Handbook of Positive Youth Development. Advancing Research, Policy and Practice Applications in a Global Context, Springer
2022 Outstanding Social Policy Book Award by the Society for Research in Adolescence
2022 Ursula Gielen Global Psychology Book Award, American Psychological Association, APA by the International Psychology Division (52) to the authors of the book that makes the most significant contribution to psychology as a global discipline.
This handbook examines positive youth development (PYD) in youth and emerging adults from an international perspective. It focuses on large and underrepresented cultural groups across six continents within a strengths-based conception of adolescence that considers all youth as having assets. The volume explores the ways in which developmental assets, when effectively harnessed, empower youth to transition into a productive and resourceful adulthood. The book focuses on PYD across vast geographical regions, including Europe, Asia, Africa, Middle East, Australia, New Zealand, North America, and Latin America as well as on strengths and resources for optimal well-being. The handbook addresses the positive development of young people across various cultural contexts to advance research, policy, and practice and inform interventions that foster continued thriving and reduce the chances of compromised youth development. It presents theoretical perspectives and supporting empirical findings to promote a more comprehensive understanding of PYD from an integrated, multidisciplinary, and multinational perspective.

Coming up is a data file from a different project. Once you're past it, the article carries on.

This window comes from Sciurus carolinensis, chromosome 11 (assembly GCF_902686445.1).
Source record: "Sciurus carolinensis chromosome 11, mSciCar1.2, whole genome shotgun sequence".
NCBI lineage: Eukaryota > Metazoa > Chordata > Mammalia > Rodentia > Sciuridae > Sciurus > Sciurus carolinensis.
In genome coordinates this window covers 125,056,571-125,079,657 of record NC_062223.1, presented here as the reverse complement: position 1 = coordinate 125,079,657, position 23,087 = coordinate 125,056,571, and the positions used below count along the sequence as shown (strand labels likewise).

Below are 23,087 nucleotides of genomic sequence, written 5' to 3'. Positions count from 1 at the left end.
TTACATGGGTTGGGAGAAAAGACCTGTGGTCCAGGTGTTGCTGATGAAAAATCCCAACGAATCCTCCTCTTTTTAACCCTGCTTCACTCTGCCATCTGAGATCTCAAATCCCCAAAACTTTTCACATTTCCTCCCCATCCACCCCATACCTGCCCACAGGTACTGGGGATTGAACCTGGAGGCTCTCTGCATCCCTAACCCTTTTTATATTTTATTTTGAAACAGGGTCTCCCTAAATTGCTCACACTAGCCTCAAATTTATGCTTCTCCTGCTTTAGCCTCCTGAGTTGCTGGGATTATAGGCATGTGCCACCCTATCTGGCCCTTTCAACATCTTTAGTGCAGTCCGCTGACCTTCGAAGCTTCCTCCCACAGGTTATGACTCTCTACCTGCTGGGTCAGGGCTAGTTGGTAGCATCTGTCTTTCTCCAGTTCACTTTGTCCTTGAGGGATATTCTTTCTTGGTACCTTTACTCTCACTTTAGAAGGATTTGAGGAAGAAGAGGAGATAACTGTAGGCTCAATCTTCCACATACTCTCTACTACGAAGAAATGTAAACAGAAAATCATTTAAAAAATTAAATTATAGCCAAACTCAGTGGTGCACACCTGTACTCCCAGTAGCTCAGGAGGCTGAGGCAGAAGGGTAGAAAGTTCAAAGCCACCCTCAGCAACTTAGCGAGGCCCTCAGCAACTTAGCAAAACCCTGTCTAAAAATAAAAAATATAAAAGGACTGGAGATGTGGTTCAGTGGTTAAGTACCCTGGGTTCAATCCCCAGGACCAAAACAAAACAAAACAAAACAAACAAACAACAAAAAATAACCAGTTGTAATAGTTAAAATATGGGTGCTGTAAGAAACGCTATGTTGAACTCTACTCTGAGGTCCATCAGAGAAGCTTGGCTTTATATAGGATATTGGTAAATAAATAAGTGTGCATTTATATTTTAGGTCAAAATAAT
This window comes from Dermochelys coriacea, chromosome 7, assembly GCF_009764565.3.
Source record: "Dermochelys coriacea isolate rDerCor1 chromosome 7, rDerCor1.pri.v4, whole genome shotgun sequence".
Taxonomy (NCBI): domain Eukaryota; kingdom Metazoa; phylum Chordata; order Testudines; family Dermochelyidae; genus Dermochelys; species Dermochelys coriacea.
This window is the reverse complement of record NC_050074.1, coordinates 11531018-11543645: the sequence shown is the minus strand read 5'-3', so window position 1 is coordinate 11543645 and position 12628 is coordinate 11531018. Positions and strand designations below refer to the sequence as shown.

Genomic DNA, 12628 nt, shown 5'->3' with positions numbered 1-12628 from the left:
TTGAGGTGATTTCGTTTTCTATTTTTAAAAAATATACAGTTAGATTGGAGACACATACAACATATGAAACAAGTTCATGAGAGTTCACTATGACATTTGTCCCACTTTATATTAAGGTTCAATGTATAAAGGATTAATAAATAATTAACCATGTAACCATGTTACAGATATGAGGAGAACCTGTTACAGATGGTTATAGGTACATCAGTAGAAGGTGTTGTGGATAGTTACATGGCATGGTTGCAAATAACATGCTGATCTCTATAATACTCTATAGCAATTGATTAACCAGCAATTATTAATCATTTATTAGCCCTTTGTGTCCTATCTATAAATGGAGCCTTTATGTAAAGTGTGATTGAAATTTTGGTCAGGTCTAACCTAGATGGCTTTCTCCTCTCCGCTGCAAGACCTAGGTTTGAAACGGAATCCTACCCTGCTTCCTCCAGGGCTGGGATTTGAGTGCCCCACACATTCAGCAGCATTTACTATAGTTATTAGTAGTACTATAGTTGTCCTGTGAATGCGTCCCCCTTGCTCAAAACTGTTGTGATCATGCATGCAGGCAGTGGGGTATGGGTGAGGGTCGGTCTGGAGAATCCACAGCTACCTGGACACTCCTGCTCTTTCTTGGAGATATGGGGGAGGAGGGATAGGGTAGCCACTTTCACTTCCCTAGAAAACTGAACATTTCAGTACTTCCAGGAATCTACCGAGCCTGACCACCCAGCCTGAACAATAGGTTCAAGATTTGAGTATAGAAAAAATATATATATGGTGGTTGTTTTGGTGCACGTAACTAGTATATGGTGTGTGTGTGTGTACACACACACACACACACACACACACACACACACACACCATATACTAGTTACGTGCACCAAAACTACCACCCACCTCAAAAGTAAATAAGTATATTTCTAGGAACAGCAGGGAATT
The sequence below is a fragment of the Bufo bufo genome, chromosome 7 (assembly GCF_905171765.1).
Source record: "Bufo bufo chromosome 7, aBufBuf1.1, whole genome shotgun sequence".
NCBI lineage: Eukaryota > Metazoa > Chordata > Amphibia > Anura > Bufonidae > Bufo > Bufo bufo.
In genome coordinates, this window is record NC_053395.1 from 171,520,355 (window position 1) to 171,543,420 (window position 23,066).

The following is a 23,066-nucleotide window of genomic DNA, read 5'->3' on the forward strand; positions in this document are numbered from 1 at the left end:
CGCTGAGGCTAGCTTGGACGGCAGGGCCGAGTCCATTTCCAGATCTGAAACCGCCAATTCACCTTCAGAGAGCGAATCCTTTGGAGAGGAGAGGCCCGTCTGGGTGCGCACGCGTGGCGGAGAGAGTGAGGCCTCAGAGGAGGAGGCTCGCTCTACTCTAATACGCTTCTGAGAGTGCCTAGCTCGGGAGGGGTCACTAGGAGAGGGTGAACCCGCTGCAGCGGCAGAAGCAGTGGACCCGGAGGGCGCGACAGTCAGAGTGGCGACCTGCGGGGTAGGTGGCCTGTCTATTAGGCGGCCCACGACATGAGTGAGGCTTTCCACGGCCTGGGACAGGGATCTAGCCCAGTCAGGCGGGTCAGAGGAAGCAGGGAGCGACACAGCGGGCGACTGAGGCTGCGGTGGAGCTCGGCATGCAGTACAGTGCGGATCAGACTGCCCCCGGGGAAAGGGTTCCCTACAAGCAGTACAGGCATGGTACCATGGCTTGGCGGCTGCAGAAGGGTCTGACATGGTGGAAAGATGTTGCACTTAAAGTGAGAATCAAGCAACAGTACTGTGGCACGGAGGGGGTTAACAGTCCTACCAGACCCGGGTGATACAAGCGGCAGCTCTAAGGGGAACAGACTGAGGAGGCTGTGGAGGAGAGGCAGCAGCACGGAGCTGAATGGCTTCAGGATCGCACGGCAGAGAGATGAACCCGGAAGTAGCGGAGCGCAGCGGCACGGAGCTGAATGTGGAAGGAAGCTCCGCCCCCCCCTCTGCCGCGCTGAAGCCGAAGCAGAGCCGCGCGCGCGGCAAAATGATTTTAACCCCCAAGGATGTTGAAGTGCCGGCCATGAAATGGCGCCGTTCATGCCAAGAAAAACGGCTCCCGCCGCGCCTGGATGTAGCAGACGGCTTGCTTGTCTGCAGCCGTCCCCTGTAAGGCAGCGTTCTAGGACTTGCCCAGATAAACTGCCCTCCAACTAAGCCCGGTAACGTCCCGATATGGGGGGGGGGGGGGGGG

Radosveta Dimitrova, PhD2
Associate Research Scholar
Docent, Associate Professor of Psychology
Department of Psychology
This book explores Positive Youth Development (PYD) in Roma ethnic minority youth. Standing apart from current volumes, this book focuses on the Roma ethnic minority — one of the most marginalized and oppressed minority groups in Europe — and on strengths and resources for optimal well-being in the community. The international and multidisciplinary contributors to this book address the complexities of Roma life in a variety of cultural settings, exploring how key developmental processes and person-context interactions can contribute to optimal and successful adaptation. The conclusions clarify how the PYD of ethnic minority children and youth may be fostered based on the empirical findings reported in the volume. The book draws on core theoretical models of PYD and theories of normative development from the perspective of developmental science to highlight the applicability of these frameworks to Roma groups. With a special focus on cultural, contextual, and socio-economic characteristics of Roma, this project also aims to provide a better understanding of what does and what does not contribute to the success of youth in oppressed minority groups.
Congratulations to Prof.Dr. Fouad Beseiso Scientific Contributions in Jan.2023 Green Economy as a refuge in Adapting to Climate Change Human disastrous Impacts
Prof.Dr. Fouad Beseiso Scientific Contributions in Jan.2023
Green Economy as a refuge in Adapting to Climate Change Human disastrous Impacts